Friday, February 29, 2008

"Poets aren't quite like other people..."

Today BYU managed to get former Poet Laureate (and one of my favorite modern day poets. The other top one is Taylor Mali, but he is not the topic of this post, now is he?) Billy Collins to come and read poetry. I can die happy.

It was spectacular to sit in an auditorium, not too far back, and listen to a man whose works have been on AP tests. Think about that for a while. What was wonderful was the atmosphere in the room. As he spoke, I could feel myself (along with the hundred or so other people there) falling for his laid-back charm, being mesmerized by this unassuming man in a blue sweater.

When he stood up, he got straight to the point: poetry. He read and explained things he wrote in a soft voice. Thanks to a cold he apologized for, it was a little nasally but no less enthralling. True, at times it reminded me of Ben Stein's monotone, but the closer I listened the more I began to appreciate the subtleties of his recital. This droll little man with the droopy eyes was a mass of gentle humor. As he got further along the program, I saw his spirit. Here was a man who lived his life in a constant state of bored amusement. That sounds like a paradox, but that's what it was. You could tell he spent his life looking outwards, looking out his window as his poem "Monday" implies, but not judging what he saw. He liked the world, he wrote about it, and it brought him joy.

What was really beautiful was observing what happened when his "poem" voice, the voice that added a gentle emphasis and halting rhythm to his words, extended to his everyday voice, the one he used to talk about where the inspiration for such and such came from. When that happened, the most idle of comments became poetry, and so beautiful that you would have given anything at that moment to see life as he saw it.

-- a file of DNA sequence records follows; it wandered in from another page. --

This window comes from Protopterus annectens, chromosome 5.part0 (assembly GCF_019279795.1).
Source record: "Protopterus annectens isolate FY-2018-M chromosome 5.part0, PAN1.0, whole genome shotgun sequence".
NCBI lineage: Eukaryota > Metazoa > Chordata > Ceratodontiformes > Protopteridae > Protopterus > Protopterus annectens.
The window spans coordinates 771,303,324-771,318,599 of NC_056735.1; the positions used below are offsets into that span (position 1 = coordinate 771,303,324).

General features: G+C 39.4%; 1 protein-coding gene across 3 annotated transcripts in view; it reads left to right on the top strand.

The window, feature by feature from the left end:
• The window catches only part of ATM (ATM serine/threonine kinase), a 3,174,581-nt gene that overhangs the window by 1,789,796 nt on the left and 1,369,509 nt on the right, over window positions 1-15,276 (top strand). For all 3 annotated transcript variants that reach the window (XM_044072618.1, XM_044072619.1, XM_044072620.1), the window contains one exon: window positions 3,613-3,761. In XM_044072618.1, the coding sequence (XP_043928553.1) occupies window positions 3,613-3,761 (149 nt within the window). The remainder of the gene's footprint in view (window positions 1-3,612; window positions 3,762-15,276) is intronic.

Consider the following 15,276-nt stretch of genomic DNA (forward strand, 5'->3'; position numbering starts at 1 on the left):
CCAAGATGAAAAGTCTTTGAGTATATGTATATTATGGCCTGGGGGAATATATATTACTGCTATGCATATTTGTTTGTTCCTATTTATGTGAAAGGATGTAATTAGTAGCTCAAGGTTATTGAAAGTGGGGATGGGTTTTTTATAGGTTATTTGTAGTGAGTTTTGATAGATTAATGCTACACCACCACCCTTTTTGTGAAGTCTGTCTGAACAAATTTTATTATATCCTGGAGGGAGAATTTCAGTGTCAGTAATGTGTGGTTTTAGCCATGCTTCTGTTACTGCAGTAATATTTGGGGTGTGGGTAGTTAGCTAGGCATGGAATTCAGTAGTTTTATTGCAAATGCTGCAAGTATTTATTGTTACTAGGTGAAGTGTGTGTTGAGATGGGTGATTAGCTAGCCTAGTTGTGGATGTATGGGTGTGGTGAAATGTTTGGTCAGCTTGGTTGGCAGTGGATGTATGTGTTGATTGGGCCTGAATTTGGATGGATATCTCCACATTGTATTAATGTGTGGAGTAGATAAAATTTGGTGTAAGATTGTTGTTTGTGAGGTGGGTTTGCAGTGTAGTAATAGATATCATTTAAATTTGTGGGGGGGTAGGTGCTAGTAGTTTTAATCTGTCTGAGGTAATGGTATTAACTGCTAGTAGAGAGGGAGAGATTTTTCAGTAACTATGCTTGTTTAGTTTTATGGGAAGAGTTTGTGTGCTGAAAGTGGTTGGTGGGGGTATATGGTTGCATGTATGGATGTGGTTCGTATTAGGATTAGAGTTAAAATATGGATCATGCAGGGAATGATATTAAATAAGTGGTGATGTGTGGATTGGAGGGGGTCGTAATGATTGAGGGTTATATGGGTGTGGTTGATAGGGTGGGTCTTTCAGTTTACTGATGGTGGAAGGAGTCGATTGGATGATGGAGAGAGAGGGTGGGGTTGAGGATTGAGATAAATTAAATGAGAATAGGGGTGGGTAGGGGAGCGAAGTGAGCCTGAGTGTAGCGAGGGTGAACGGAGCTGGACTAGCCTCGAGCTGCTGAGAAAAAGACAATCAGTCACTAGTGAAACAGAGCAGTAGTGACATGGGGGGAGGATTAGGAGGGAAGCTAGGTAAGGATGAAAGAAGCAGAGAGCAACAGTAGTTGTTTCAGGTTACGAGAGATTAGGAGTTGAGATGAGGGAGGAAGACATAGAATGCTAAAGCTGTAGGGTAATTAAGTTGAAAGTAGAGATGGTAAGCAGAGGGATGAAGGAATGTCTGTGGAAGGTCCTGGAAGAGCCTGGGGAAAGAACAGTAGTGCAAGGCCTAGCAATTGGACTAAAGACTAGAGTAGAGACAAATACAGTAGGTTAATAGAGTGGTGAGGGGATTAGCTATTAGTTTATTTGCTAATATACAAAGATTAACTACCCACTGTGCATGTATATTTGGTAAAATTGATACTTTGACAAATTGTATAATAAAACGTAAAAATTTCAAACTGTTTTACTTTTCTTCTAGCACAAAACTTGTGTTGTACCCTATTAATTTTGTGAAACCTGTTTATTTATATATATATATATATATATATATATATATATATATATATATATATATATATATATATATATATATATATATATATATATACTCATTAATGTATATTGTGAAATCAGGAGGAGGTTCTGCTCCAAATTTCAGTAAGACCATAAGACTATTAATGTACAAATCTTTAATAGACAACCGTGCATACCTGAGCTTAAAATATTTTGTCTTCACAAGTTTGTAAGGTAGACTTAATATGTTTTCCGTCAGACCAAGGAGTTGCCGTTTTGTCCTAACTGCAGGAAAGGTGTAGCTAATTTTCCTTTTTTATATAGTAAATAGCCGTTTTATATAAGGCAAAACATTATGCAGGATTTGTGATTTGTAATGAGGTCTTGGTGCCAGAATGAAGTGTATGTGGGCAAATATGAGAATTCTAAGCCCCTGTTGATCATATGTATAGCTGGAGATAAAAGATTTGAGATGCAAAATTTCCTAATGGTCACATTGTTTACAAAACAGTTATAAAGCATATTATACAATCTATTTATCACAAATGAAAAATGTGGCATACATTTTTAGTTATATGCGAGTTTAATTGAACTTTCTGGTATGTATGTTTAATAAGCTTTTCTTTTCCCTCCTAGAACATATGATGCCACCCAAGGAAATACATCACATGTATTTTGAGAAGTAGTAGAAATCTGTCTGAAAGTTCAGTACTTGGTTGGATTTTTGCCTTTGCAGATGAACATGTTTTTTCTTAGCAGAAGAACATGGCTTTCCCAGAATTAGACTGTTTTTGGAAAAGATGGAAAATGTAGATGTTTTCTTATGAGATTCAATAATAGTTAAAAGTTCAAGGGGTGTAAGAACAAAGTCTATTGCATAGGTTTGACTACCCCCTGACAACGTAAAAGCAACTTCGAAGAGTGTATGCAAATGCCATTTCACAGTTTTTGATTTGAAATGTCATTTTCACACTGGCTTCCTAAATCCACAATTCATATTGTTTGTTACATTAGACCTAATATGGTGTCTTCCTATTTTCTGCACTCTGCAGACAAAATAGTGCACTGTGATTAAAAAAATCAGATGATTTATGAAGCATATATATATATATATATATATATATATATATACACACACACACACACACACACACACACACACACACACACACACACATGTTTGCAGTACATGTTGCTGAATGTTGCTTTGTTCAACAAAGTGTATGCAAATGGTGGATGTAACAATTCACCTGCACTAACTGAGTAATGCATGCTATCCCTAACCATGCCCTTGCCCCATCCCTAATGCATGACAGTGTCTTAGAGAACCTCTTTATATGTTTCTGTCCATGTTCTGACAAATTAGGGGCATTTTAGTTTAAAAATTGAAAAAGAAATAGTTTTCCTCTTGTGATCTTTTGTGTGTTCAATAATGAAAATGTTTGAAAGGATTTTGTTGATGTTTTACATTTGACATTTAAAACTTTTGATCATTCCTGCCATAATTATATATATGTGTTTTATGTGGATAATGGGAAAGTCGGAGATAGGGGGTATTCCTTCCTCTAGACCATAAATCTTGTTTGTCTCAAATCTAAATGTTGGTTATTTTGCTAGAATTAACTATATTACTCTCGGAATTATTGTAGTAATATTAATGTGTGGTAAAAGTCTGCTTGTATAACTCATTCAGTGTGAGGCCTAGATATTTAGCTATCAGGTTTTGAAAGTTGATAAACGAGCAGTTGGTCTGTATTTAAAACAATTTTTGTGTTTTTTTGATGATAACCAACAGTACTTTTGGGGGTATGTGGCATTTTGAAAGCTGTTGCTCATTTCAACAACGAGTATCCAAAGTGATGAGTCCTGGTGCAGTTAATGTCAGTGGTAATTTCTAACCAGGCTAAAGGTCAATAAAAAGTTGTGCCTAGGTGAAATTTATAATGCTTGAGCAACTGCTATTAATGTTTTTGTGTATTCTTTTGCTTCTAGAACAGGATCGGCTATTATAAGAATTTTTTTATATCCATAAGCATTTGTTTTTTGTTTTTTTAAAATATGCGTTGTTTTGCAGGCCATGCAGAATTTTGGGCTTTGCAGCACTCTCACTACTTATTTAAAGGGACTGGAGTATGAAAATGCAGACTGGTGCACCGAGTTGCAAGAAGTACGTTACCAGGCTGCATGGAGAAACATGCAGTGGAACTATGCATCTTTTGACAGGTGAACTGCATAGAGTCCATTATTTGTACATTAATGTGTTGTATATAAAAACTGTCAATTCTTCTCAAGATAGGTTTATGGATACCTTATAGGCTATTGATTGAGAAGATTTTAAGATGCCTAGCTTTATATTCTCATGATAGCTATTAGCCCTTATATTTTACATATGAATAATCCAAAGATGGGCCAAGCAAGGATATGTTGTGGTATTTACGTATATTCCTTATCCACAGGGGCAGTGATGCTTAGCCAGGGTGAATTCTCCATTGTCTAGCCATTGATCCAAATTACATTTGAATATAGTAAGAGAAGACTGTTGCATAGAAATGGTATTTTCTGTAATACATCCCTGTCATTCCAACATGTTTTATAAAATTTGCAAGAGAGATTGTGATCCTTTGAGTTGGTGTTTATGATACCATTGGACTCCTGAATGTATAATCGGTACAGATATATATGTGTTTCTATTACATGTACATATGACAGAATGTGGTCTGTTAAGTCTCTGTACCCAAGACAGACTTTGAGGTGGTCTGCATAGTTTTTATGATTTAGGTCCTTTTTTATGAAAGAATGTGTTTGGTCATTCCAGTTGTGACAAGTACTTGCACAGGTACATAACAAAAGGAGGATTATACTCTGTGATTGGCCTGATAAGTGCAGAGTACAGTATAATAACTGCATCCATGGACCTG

After he had closed with the recitation of "On Turning Ten", preceded by the statement "If you are majoring in English, you are majoring in Death. So death is our thing" (poking fun of the abundance of mortality poems in the literary canon), I ran to get him to sign his newest book for me. I waited in a line that was more like a crowded corral, but it was worth it just to have something I can hold to remember the way I felt, sitting in an uncomfortable seat and wanting to be able to write like that when I grow up.

Anyway, here is a sample of his poetry, and one of my favorites, though it is really too hard to choose. It's the title poem from his latest book, The Trouble With Poetry.

The Trouble With Poetry

The trouble with poetry, I realized
as I walked along the beach one night-
cold Florida sand under my bare feet,
a show of stars in the sky-

the trouble with poetry is
that it encourages the writing of more poetry,
more guppies crowding the fish tank,
more baby rabbits
hopping out of their mothers into the dewy grass.

And how will it ever end?
unless the day finally arrives
when we have compared everything in the world
to everything else in the world,

and there is nothing left to do
but quietly close our notebooks
and sit with our hands folded on our desks.

Poetry fills me with joy
and I rise like a feather in the wind.
Poetry fills me with sorrow
and I sink like a chain flung from a bridge.

But mostly poetry fills me
with the urge to write poetry,
to sit in the dark and wait for a little flame
to appear at the tip of my pencil.

And along with that, the longing to steal,
to break into the poems of others
with a flashlight and a ski mask.

And what an unmerry band of thieves we are,
cut-purses, common shoplifters,
I thought to myself
as a cold wave swirled around my feet
and the lighthouse moved its megaphone over the sea,
which is an image I stole directly
from Lawrence Ferlinghetti-
to be perfectly honest for a moment-

the bicycling poet of San Francisco
whose little amusement park of a book
i carried in a side pocket of my uniform
up and down the treacherous halls of high school.

1 comment:

Ashley said...

I am so so so so jealous.
I love that poem.
I wish I could have been there.
Your writing rocked in this entry.
You have been inspired and love love love it.